Nearly 100 Columbia faculty members signed a letter to the New York State Assembly opposing a hotly debated bill that would cut state funding to academic institutions that have connections to groups that boycott Israel.
A version of the bill passed 56-4 in the New York State Senate on Jan. 28, but was pulled from the assembly on Feb. 4 after opposition from education groups like the New York State United Teachers union. A rewritten bill introduced Feb. 12 more specifically prohibited state funds from being used to support organizations that boycott foreign educational institutions, which may still be put up for another vote in the future.
“These bills aim to punish political speech and association of academics generally,” the faculty letter said. “Both of these aims violate well-settled law protecting First Amendment rights.”
The bill is partly in response to the American Studies Association’s boycott of Israeli educational institutions in December. A statement from the ASA called the bill “a direct attack on academic freedom.”
“I am glad to join those colleagues who are protesting the bill because it aims to curtail the ability of academics to speak out on matters of public concern,” Marianne Hirsch, professor of comparative literature and gender studies, said. “It represents a serious assault on academic freedom.”
“The state should not infringe on the rights of associations, including academic organizations, to express their political views, however distasteful those views might be to some legislators or even to individual members of the organization,” Elizabeth Blackmar, a history professor and one of the signees, said. “This principle does not depend on the specific political question. It is a foundation for any robust and meaningful political debate.”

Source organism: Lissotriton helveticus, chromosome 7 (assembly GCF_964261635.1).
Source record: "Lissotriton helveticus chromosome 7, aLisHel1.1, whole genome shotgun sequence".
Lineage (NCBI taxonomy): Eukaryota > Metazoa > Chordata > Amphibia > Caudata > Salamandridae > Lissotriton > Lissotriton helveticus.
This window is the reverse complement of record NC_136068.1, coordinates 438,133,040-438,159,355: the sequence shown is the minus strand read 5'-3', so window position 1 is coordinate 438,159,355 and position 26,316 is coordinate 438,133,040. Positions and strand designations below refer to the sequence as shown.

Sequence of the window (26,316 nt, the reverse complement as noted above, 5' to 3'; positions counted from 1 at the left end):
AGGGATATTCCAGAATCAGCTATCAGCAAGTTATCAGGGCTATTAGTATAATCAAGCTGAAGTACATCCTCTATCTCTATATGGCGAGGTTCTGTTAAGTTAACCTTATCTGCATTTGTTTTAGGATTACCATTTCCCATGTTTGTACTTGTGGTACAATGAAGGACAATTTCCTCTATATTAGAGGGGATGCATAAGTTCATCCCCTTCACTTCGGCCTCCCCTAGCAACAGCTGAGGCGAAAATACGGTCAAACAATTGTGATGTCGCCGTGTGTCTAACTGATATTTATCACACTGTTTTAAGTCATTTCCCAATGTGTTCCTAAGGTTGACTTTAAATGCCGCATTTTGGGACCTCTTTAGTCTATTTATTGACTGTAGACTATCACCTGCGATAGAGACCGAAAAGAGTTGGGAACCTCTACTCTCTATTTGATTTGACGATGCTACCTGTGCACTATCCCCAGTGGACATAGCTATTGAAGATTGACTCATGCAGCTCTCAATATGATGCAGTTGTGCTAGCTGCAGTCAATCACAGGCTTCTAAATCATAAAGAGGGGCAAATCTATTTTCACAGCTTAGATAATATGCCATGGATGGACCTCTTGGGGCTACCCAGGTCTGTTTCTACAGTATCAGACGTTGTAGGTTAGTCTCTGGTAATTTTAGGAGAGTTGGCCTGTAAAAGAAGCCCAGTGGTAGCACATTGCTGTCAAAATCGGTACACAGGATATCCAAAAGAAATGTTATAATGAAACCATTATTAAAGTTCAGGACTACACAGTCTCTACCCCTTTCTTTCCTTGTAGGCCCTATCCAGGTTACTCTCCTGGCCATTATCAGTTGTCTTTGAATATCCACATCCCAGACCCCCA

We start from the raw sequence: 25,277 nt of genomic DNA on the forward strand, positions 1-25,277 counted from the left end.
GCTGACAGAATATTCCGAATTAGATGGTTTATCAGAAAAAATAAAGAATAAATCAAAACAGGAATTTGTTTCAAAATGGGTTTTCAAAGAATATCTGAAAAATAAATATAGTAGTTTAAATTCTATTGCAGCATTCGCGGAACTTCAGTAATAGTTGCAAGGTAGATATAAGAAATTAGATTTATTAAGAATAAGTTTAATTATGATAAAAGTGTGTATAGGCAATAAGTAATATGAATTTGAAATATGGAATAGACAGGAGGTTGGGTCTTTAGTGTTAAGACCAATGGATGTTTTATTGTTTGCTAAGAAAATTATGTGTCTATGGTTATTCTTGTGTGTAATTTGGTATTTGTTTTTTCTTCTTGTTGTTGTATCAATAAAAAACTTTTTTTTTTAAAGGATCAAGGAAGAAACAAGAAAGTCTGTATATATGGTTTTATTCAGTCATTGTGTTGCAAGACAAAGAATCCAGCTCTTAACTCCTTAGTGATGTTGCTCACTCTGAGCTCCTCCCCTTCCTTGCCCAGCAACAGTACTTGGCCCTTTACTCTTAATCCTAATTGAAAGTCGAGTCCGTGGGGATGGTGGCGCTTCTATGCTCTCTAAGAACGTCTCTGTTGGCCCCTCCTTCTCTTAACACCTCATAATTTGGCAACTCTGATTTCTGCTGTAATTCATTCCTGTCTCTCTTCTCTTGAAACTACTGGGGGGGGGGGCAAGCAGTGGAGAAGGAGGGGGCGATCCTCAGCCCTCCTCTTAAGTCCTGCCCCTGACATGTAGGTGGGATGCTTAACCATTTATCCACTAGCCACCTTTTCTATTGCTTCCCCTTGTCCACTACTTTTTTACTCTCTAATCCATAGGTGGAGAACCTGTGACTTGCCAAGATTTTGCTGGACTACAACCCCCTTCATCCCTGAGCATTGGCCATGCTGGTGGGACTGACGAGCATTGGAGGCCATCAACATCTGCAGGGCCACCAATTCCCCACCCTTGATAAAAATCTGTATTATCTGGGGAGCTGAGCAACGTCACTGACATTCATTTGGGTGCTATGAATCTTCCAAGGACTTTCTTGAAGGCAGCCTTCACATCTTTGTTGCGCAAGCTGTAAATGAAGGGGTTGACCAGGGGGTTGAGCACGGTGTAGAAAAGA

Professors said that opposing the bill was a matter of basic rights, not a political statement.
“Some of the signatories to this letter endorse the principles underlying the ASA’s resolution to boycott Israeli academic institutions, others do not,” Katherine Franke, a professor at the Law School, said.
“Regardless of whether one supports that cause to which this particular boycott is responding. We all firmly believe that academics have a right to express their political views through a wide range of protected speech, including boycotts,” Franke said.
State Sen. Bill Perkins, who represents parts of Columbia’s Morningside campus and Harlem, was one of the four legislators who voted against the bill in January. He said he recognized the political implications behind the bill.
“This [opposing the bill] might be offensive to folks because of their sense of association with Israel,” Perkins said. “Which is not different from mine I might add.”
He added that he did not support boycotts, and that he opposed the bill for ideological reasons.
“It’s not a question of being agreeable or disagreeable with the message,” Perkins said. “This is the United States of America, and these types of bills are slippery slopes that can begin to put a chilling effect on the freedom of speech.”
State Sen. Adriano Espaillat, who also represents parts of Morningside Heights and Manhattanville, did not respond to requests for comment.
Christian Zhang contributed reporting.